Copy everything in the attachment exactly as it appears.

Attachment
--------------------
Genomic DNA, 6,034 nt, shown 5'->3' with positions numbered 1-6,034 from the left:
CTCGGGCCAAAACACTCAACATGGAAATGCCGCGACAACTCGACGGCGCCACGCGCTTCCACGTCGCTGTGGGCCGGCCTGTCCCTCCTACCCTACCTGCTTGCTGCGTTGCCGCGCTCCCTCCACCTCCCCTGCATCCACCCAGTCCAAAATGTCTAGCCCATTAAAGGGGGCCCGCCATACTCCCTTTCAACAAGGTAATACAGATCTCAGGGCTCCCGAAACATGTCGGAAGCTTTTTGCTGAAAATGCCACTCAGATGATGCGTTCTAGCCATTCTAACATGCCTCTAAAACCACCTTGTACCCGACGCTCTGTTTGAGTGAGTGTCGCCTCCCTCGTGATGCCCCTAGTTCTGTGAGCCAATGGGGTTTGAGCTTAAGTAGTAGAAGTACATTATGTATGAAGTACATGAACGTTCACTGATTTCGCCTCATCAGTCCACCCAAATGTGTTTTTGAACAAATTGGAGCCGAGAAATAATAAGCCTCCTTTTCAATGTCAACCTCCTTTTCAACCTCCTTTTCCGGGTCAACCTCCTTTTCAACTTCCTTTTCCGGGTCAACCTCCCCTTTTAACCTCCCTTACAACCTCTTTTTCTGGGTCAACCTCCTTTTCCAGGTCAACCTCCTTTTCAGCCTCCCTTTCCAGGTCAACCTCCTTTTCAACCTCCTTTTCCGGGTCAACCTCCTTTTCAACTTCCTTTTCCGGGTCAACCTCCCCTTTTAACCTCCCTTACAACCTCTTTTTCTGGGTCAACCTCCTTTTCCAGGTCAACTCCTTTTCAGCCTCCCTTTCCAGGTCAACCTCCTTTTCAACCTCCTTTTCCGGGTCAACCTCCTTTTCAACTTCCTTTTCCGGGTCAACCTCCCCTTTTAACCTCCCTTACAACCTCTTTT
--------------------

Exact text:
Genomic DNA, 6,034 nt, shown 5'->3' with positions numbered 1-6,034 from the left:
CTCGGGCCAAAACACTCAACATGGAAATGCCGCGACAACTCGACGGCGCCACGCGCTTCCACGTCGCTGTGGGCCGGCCTGTCCCTCCTACCCTACCTGCTTGCTGCGTTGCCGCGCTCCCTCCACCTCCCCTGCATCCACCCAGTCCAAAATGTCTAGCCCATTAAAGGGGGCCCGCCATACTCCCTTTCAACAAGGTAATACAGATCTCAGGGCTCCCGAAACATGTCGGAAGCTTTTTGCTGAAAATGCCACTCAGATGATGCGTTCTAGCCATTCTAACATGCCTCTAAAACCACCTTGTACCCGACGCTCTGTTTGAGTGAGTGTCGCCTCCCTCGTGATGCCCCTAGTTCTGTGAGCCAATGGGGTTTGAGCTTAAGTAGTAGAAGTACATTATGTATGAAGTACATGAACGTTCACTGATTTCGCCTCATCAGTCCACCCAAATGTGTTTTTGAACAAATTGGAGCCGAGAAATAATAAGCCTCCTTTTCAATGTCAACCTCCTTTTCAACCTCCTTTTCCGGGTCAACCTCCTTTTCAACTTCCTTTTCCGGGTCAACCTCCCCTTTTAACCTCCCTTACAACCTCTTTTTCTGGGTCAACCTCCTTTTCCAGGTCAACCTCCTTTTCAGCCTCCCTTTCCAGGTCAACCTCCTTTTCAACCTCCTTTTCCGGGTCAACCTCCTTTTCAACTTCCTTTTCCGGGTCAACCTCCCCTTTTAACCTCCCTTACAACCTCTTTTTCTGGGTCAACCTCCTTTTCCAGGTCAACTCCTTTTCAGCCTCCCTTTCCAGGTCAACCTCCTTTTCAACCTCCTTTTCCGGGTCAACCTCCTTTTCAACTTCCTTTTCCGGGTCAACCTCCCCTTTTAACCTCCCTTACAACCTCTTTT